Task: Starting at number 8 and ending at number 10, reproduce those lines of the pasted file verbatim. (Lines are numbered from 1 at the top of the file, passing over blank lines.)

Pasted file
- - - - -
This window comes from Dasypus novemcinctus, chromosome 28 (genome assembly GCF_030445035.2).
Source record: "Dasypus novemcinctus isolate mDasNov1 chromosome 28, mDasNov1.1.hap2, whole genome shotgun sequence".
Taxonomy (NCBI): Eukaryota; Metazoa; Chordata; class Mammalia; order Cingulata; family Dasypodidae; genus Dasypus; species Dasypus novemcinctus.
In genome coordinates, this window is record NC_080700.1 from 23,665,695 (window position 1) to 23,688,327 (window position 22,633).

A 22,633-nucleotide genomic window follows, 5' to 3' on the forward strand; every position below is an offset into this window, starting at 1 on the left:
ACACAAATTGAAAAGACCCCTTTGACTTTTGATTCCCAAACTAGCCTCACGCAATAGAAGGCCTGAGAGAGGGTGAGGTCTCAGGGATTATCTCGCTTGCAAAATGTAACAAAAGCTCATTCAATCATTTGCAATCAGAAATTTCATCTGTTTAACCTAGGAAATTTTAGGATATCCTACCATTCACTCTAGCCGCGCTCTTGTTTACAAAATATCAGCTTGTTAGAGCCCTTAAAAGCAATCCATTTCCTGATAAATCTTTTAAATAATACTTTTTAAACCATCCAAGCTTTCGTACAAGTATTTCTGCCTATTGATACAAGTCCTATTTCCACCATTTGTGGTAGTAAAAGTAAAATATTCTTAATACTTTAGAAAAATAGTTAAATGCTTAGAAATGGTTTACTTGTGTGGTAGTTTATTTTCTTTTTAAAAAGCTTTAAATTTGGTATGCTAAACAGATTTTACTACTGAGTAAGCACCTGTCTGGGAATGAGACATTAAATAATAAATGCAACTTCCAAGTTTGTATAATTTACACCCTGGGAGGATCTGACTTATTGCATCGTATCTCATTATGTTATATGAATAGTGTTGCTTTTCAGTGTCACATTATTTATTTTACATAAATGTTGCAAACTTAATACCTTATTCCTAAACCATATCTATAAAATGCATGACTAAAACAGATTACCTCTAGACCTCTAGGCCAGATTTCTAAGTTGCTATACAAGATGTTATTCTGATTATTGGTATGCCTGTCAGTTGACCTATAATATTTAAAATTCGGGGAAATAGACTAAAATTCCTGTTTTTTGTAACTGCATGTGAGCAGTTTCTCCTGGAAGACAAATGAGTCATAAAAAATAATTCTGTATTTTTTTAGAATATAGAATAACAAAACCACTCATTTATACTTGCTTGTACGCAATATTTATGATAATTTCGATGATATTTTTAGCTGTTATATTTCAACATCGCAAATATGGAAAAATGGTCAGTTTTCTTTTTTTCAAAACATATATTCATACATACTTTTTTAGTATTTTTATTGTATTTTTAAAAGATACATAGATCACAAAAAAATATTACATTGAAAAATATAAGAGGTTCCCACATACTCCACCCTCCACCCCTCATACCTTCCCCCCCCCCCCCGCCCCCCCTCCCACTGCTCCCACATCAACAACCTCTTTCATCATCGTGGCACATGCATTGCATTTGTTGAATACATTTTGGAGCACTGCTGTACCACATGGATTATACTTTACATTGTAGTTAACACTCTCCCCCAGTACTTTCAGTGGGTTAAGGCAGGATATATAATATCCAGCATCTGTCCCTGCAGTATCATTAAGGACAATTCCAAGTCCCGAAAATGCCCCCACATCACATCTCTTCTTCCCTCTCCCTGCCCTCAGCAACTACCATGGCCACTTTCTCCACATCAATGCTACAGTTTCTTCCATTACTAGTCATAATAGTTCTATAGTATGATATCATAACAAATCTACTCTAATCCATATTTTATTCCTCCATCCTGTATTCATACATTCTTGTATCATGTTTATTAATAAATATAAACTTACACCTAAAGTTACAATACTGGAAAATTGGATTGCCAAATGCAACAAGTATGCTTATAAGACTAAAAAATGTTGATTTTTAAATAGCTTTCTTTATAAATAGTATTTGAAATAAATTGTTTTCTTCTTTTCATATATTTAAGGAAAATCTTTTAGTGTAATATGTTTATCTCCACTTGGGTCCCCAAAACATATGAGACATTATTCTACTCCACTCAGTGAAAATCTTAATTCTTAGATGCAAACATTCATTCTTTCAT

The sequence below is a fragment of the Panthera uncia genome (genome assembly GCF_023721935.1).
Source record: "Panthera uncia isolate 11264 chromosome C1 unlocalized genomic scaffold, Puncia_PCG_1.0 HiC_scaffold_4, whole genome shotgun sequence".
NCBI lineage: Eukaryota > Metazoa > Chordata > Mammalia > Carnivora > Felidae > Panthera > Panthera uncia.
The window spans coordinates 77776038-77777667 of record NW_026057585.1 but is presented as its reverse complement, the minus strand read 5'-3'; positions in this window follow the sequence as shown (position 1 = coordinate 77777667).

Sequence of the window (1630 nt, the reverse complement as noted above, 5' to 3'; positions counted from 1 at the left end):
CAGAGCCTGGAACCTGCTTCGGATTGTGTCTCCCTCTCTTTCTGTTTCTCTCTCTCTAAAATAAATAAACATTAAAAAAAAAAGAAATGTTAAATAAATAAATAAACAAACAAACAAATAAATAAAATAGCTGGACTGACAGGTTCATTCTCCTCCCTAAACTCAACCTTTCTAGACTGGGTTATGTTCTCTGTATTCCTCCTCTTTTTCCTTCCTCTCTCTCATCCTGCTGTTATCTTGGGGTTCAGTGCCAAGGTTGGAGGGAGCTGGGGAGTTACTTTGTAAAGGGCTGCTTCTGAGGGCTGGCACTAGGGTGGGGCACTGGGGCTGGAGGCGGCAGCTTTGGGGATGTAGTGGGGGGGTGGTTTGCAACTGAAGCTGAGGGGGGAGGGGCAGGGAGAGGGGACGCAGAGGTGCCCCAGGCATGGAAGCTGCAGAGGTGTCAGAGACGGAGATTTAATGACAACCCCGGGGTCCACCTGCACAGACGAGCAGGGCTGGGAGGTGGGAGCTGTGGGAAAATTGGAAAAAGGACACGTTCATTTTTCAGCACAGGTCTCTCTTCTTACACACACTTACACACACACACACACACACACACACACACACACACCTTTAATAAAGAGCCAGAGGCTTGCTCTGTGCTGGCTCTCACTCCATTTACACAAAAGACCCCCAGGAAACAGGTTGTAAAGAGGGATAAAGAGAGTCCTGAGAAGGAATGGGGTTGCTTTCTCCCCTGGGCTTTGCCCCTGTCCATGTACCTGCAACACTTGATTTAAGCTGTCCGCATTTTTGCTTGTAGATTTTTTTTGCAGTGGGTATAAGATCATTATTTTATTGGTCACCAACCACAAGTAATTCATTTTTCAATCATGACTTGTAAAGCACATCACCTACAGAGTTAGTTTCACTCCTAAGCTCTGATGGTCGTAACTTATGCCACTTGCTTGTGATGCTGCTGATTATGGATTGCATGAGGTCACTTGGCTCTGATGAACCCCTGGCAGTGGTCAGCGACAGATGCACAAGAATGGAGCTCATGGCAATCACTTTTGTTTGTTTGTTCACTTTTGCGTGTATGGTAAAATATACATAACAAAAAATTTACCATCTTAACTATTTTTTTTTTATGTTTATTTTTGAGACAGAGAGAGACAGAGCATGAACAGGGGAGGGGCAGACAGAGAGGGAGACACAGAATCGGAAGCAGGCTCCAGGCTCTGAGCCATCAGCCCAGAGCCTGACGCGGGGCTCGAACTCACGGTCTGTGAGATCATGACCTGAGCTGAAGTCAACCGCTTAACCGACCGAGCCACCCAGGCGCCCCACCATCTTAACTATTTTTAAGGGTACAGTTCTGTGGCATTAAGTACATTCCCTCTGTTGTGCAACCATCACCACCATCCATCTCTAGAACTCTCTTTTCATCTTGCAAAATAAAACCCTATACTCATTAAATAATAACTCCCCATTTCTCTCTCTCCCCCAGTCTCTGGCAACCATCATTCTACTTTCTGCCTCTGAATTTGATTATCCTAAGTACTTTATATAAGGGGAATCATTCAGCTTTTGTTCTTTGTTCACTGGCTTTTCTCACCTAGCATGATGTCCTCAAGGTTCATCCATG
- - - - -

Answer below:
Source record: "Panthera uncia isolate 11264 chromosome C1 unlocalized genomic scaffold, Puncia_PCG_1.0 HiC_scaffold_4, whole genome shotgun sequence".
NCBI lineage: Eukaryota > Metazoa > Chordata > Mammalia > Carnivora > Felidae > Panthera > Panthera uncia.
The window spans coordinates 77776038-77777667 of record NW_026057585.1 but is presented as its reverse complement, the minus strand read 5'-3'; positions in this window follow the sequence as shown (position 1 = coordinate 77777667).